Justin Bieber is in damage control mode as his personal brand reels following photos of the baby-faced Canadian teen idol smoking cannabis at a party (for which he duly apologized to his millions of Twitter followers with the "trying to be better" message posted on January 5th).
A lot is riding on the bankability of the singer, who's a bonafide mogul at the tender age of 18, with a higher Klout "influence" score than Barack Obama or The Dalai Lama. Having garnered more than 3 billion views on YouTube, 48 million Facebook fans and more than 30 million Twitter followers, Bieber’s appeal and reach are incomparable in the underage cohort.
So besides music, perfume, merchandise and concert tickets to sell, Team Bieber is also counting on a growing revenue stream: extending Bieber's name to other brands through endorsement deals.
The star's Justin Bieber Brands, LLC can't afford to let a marijuana scandal scupper his current and future deals. The Atlanta-based LLC just jumped into the lucrative and fast-growing U.S. market for prepaid debit cards, joining forces with BillMyParents, a niche player competing with financial giants including JPMorgan Chase and American Express.
As ambassador for “the Responsible Teen Spending company and payments industry award-winner,” Bieber will collaborate with BillMyParents’ SpendSmart card on a video series geared to unique cardholder experiences for teens, and offering their parents socially savvy help in teaching their kids financial responsibility.
"In addition to his many musical talents, Justin Bieber is a smart, motivated and socially conscious artist who actively works to have a positive social influence on his tens of millions of fans worldwide," stated Mike McCoy, Chairman and CEO BillMyParents.
"Our mission is to help families teach responsible spending habits. By combining our new teen prepaid debit card with Justin's vast reach and financial educational materials, we can empower countless families with teens to think about responsible spending in a new and better way."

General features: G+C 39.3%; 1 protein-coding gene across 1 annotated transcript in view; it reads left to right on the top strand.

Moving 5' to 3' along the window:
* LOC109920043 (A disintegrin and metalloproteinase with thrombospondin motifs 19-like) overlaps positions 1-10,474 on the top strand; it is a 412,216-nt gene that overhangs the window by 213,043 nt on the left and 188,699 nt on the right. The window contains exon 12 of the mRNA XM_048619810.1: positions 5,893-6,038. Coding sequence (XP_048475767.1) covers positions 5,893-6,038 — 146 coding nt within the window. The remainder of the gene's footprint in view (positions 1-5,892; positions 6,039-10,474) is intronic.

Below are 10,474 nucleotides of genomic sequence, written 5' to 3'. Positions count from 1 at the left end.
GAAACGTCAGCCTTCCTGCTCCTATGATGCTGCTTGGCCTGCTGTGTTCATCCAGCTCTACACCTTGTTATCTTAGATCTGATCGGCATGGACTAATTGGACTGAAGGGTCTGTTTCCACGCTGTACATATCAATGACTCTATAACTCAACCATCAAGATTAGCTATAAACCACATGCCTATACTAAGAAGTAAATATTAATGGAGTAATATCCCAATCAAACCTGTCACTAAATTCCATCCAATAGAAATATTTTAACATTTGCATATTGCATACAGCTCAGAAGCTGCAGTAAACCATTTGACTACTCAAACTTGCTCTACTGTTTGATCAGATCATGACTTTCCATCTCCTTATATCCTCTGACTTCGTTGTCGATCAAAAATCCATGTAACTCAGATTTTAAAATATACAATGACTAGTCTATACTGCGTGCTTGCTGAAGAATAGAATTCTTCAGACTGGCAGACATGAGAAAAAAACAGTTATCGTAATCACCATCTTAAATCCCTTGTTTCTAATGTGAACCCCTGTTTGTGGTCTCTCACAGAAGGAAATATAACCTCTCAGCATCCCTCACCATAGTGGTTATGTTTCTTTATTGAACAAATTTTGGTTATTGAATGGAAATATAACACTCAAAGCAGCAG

Justin Bieber Brands LLC's first deal was with PhoneGuard, an anti-texting product downloadable to Blackberry or Android smartphones for safe and legal use of mobile phones while driving, launched in a video titled, "Let Them Wait."
Critics of the “strategic partnership” promoting the SpendSmart prepaid debit card say it’s neither smart nor simple. “Based on its fee structure, the SpendSmart is affordable if and only if you jump through hoops to make it so," NerdWallet commented. "Always get cash back, don’t lose or stop using your card, load infrequently and then only by checking or savings account…it doesn’t quite seem to teach responsible spending, unless “teaching” means “classically conditioning to avoid ATMs at all costs.”
SpendSmart comes with a $3.95 monthly fee (a good deal compared to Chase Liquid’s $4.95), but loads on additional fees including:
- $0.75 to load from a checking/savings account
- $2.95 to load from a credit or debit card
- $1.50 per ATM withdrawal (plus owner ATM surcharges, averaging $2.40)
- $0.50 per ATM balance inquiry (plus ATM surcharges)
- $3 for 90 days of inactivity
- $0.50 ATM decline fee
- $7.95 replacement card fee
NerdWallet concludes: “To the teens and parents who might be considering BillMyParents now that the Biebs has endorsed it: Responsible spending starts with choosing the right financial products. This isn’t one of them.”
Another critique from CardHub is even harsher: “At the end of the day, the relationship between Justin Bieber and BillMyParents seems like just another case of a celebrity trying to pull a fast one and endorse a financial product not because it’s the best on the market, but rather because the endorsement deal provides the best financial terms for them.”
Bieber’s online clout and musical acumen to date are indisputable, but in the world of brand endorsement – particularly in the volatile financial arena – the still baby-faced mini mogul’s Midas touch has yet to be proven — even while his management team looks to stub out this latest embarrassment for the teen influencer. At least they can relate to the angst he's feeling over his New Year's Eve faux pas.